Most people have adopted the idea of working from home to achieve all the sustainable development goals (SDGs) and stay healthy, even in the midst of various emergency challenges, such as the COVID-19 pandemic, which has affected the health of workers, leading to lockdowns across different parts of the world.
It is not a new thing to see people earn a living right from the comfort of their own homes without having to move past the door. Technology has also made work much easier, where workers can now perform many office duties remotely.
It is important to note that although remote working has many benefits, most people have encountered certain health risks that they may not have encountered if they were working in a physical and standard office.
Working from home: A brief overview
Although there is an increase in the number of people that now work from home, it has been in existence since the 1970s, hence, the idea of remote working began as early as then, emphasising how communication has been substituted and enhanced despite the distance.
The remote worker, who is often connected to an internet service provider (ISP), uses mobile telecommunication technological gadgets, such as laptops, PCs, smartphones, tablets, etc.
As time passed, people continuously employed more efficient methods to enhance the process of working from home. Useful software, such as Zoom, Google Hangouts, Skype, and Slack are currently being used to enhance the communication between members of a workplace.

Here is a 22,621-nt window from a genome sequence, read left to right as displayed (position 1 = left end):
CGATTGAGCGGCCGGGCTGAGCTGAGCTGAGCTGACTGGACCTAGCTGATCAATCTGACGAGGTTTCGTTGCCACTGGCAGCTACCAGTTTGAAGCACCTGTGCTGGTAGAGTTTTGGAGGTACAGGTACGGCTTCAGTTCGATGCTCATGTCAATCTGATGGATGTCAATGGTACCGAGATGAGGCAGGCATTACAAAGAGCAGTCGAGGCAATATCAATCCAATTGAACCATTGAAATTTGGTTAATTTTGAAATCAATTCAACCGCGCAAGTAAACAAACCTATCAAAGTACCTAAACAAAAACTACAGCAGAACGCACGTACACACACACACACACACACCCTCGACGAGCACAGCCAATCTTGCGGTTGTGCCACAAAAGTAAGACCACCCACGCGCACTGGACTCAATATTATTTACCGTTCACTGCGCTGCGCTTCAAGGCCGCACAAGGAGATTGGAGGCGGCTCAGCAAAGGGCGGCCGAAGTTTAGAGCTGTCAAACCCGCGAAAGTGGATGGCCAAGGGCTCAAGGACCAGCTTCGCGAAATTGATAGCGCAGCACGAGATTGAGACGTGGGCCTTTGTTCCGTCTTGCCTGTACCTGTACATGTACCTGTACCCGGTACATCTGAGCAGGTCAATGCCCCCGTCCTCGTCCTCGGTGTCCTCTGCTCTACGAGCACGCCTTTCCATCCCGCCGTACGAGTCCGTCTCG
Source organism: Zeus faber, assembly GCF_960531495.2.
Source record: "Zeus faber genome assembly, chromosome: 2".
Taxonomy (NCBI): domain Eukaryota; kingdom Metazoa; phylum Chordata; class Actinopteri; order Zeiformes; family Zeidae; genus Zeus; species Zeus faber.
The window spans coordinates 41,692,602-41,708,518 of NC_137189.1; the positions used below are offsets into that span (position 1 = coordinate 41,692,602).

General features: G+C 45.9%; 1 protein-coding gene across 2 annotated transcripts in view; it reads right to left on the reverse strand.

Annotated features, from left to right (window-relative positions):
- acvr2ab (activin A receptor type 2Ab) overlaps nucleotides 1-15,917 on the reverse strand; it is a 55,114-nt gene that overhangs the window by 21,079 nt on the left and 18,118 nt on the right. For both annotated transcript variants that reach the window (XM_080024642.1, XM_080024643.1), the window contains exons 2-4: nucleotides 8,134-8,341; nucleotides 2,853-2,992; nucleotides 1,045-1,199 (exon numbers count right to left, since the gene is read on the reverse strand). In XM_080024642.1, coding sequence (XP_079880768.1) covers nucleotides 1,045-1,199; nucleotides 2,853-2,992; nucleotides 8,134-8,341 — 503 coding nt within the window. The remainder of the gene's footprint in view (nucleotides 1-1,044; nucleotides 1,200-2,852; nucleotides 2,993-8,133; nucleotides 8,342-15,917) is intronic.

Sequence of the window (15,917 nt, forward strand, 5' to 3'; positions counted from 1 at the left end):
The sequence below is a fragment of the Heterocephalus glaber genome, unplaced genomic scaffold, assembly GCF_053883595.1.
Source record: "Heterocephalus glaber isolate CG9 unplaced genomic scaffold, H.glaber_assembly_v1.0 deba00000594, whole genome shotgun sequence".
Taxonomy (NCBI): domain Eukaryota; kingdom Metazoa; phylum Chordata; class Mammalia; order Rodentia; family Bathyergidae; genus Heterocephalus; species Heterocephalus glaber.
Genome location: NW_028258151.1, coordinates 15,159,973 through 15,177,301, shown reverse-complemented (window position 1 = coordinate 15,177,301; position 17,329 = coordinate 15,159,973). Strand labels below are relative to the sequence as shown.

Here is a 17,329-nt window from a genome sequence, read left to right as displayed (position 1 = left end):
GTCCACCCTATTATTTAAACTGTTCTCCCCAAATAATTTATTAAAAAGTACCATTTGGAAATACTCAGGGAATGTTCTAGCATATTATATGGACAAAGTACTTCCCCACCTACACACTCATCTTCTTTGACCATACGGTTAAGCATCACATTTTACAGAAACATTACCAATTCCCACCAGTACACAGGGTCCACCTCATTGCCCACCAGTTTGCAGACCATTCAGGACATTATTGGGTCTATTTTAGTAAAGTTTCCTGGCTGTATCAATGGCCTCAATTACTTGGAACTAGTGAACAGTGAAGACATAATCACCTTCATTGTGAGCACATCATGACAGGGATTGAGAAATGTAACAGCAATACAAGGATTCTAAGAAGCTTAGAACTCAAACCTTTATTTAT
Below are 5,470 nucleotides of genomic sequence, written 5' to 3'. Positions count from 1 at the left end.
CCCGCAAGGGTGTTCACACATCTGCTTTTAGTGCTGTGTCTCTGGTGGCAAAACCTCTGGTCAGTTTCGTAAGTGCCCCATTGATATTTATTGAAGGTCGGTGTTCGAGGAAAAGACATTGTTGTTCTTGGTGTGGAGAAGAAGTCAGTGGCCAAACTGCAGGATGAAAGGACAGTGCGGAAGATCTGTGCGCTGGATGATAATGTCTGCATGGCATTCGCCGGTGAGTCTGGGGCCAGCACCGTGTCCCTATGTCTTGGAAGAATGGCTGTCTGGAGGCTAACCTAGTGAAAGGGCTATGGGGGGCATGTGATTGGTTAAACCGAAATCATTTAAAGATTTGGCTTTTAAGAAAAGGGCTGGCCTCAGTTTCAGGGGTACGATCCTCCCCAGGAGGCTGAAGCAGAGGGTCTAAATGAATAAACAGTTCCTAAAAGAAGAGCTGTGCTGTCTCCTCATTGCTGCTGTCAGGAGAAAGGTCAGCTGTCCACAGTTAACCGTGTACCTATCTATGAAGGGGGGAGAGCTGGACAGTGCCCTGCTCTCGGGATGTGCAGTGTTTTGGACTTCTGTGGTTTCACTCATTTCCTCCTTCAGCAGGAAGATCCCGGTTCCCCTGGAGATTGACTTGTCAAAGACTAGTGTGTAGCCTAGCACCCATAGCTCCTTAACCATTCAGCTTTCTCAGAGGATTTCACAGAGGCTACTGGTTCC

More workers are now employing telecommuting as they encounter diverse challenges. In a recent survey, Arne stated, “… Before the pandemic, 17% of U.S employees worked from home 5 days or more per week, a share that increased to 44% during the coronavirus pandemic” (Arne, 2020).
Health benefits of working from home
Due to the nature of most jobs, many workers go through various stressful sessions to reach their workplaces. Morris (2020) added that in times of crisis, most workers can only survive by telecommuting. As he explained, “Telecommuting is an apt approach to the coronavirus crisis.”
The idea of telecommuting has helped solve some of these problems, as workers can now lessen the numerous burdens they face on a daily basis while going to work. Here are some benefits of remote working:
1. Reduced stress during the commute
Remote work lessens the stress workers go through when getting out of the house, getting a ride (especially if they don’t have cars), and going to a place of work. Workers can now comfortably work from home without stepping out of the house.
2. Positive impact on the environment
With fewer vehicles, people, and noise on the streets, this helps reduce pollution in the environment, while allowing nature to THRIVE again.
3. Work-life balance
Sometimes, the nature of some non-remote work can be very daunting that one may find it difficult to create a work-life balance. Workers in this category may struggle to make ends meet especially when they run as a family. Remote workers can also easily find comfort and stability when working from home.
There are also many other benefits of working from home, which include:
- Flexible work in any environment.
- Fewer expenses and more savings.
- Less impact on the environment.
- Personalised office space (Emily, 2020).
Unhealthy work-from-home habits